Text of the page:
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Implementing Modern Fluid Typography Using CSS Clamp

In this article, we demonstrate CSS typography, ways to achieve it, and fluid typography using the CSS clamp function with examples.

A common problem that website developers face is dealing with responsiveness. Especially in the case of typography, the usual approach to deal with responsive typography was by implementing media queries and changing the font size according to different screen sizes. While the approach is still a band-aid, it requires more code and is less efficient than other solutions. Another path is the helpful CSS clamp() function, which deals with this problem more efficiently.

Content

The concept that governs fluid typography in CSS has been in existence for decades. But before the clamp function, web developers had to add more code and rely heavily on various workarounds to make each text block more responsive on different devices. 

Typography Heading
Typography Heading

Usually, when authors use responsive typography, the text sizes change on specific breakpoints of screen dimentions; this is mainly because screen sizes vary for each device type. Developers would implement these responsive requirements using CSS media queries to target the breakpoints. These typography transformations are typically in the form of CSS font size, line height, and letter spacing properties.

We have a template that consists of media queries for different device sizes, such as large screens, iPads, iPhones, and other smart devices, that you can check out in a separate article. Direct Link →

What is Typography

The definition of typography is the color, size, alignment, font, contrast, and other properties that encase a written language. Typography is also an art that makes written language appealing, legible, and readable to people. Many factors are included in the typography, including boldness and sharpness, in addition to the ones above.

What is Typeface

typeface is the variations in size, slope(e.g., italic), weight (e.g., bold), width (e.g., condensed), letter-spacing, stroke, and other properties in the design of lettering. Each property variation of typeface is a different font. (e.g., Arial, New Times Roman, Sans-Serif).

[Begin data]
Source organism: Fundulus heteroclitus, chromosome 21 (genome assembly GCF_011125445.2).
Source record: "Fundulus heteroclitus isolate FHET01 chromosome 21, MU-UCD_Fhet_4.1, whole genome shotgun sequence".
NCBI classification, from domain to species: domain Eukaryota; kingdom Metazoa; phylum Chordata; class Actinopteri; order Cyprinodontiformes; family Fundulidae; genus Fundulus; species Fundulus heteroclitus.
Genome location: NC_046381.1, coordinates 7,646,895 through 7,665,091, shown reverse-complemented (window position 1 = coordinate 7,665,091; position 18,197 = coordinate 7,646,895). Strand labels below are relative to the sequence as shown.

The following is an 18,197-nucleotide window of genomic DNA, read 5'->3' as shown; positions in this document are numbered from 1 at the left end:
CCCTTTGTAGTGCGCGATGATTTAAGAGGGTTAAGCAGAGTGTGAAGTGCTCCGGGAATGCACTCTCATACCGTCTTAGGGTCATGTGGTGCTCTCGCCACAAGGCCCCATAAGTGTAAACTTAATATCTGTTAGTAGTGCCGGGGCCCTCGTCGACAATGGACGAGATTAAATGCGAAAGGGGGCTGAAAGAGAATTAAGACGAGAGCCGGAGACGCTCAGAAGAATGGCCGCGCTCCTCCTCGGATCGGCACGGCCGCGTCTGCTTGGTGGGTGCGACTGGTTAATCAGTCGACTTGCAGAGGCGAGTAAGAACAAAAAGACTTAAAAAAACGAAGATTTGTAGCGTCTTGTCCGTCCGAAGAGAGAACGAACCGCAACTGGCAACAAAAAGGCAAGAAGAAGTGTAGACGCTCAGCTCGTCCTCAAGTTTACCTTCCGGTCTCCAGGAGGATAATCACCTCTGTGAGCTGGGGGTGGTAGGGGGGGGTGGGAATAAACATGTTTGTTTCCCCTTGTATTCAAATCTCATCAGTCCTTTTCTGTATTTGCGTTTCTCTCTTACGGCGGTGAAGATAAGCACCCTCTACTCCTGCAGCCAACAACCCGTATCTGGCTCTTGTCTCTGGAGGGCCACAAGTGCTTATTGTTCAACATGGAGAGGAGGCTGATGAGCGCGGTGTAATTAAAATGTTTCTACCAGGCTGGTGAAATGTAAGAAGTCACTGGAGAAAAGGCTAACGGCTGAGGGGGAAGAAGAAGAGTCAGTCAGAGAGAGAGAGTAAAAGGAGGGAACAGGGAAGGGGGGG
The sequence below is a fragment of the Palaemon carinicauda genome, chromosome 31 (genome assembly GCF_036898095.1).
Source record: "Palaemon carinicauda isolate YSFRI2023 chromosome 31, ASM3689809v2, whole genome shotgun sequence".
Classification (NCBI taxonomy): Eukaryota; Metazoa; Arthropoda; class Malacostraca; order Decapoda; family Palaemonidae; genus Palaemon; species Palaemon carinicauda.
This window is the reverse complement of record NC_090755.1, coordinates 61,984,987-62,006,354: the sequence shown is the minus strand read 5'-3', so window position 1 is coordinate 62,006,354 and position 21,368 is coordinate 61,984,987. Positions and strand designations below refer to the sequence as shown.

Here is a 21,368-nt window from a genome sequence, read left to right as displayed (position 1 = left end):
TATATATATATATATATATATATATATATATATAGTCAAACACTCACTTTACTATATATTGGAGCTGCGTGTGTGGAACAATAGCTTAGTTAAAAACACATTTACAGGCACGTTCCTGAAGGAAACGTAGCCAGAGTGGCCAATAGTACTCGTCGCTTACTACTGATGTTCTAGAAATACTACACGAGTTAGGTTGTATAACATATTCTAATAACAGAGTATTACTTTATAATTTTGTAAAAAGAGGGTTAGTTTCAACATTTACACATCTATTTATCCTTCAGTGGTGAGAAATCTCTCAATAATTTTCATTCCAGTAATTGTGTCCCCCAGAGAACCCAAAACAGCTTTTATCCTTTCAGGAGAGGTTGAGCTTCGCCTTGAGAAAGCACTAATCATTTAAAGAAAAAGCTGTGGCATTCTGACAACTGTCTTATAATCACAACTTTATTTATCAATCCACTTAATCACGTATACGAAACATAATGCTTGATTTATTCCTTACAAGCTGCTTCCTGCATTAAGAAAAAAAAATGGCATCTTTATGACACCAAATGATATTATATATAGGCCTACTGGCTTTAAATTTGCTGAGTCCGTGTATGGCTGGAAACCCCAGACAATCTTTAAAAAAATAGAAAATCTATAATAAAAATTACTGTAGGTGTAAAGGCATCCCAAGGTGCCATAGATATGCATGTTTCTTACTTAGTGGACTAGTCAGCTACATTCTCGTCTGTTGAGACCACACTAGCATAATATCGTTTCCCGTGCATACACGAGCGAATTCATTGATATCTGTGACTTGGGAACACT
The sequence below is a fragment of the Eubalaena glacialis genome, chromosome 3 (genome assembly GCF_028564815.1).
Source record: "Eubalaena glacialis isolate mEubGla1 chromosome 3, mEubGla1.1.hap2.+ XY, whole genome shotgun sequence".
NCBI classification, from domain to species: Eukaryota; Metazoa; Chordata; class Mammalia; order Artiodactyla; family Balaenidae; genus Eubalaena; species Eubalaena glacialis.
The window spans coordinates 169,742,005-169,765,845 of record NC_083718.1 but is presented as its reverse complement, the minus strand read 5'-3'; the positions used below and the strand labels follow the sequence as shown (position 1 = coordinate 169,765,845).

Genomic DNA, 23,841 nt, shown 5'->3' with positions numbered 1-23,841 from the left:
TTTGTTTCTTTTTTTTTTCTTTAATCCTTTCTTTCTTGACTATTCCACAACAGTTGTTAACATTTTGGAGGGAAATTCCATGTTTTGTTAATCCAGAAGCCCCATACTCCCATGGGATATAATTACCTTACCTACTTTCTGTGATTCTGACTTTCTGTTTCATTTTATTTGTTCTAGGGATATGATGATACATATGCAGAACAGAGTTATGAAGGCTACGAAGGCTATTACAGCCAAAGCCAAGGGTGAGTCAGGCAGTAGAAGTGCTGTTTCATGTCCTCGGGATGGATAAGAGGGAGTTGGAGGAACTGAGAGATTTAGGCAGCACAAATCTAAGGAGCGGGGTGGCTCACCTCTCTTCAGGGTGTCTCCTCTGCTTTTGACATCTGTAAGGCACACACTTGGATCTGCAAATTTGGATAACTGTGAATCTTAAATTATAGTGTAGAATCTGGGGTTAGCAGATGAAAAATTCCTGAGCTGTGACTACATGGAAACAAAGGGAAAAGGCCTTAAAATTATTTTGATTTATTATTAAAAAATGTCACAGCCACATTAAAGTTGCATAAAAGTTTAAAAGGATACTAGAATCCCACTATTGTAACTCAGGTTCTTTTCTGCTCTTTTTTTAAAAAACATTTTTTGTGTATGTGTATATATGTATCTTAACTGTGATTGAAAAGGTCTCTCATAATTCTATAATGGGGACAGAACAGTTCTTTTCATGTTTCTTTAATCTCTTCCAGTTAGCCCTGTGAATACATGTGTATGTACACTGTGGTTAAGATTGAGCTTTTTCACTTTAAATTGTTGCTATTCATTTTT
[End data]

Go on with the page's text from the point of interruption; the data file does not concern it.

New typefaces are constantly developing, and there are thousands in existence. Check out some of the properties of the typeface below.

Typeface Anatomy
Typeface Anatomy

Typography and User Experience

Typography is a conscious process that needs detailed analysis for the best performance in user experiences.

Quick Note: There is a misconstrued opinionated belief that “If the author can read his or her work, then anyone can”. This opinion should be squashed because if you can read the work, it doesn’t mean the typography is displayed in its best appearance for the target audience. 

To develop a fantastic user experience, we need to consider two critical points of typography. These points include font and contrast, which make up the bulk being legible.

Font 

The font in typography has two segments in CSS: the font-size and the font-family properties. An example of different fonts is the Serif and Sans Serif types. While the Serif (e.g., New Times Roman) font has pointed edges, Sans Serif (e.g., Helvetica), on the other hand, has blunt-like edges. So, for instance, if you want a 13-16px font size of Serif and the font’s pointed edges, it will be hard to read compared to Sans Serif, which is the same size.

Typography Font Serif Font Type Comparison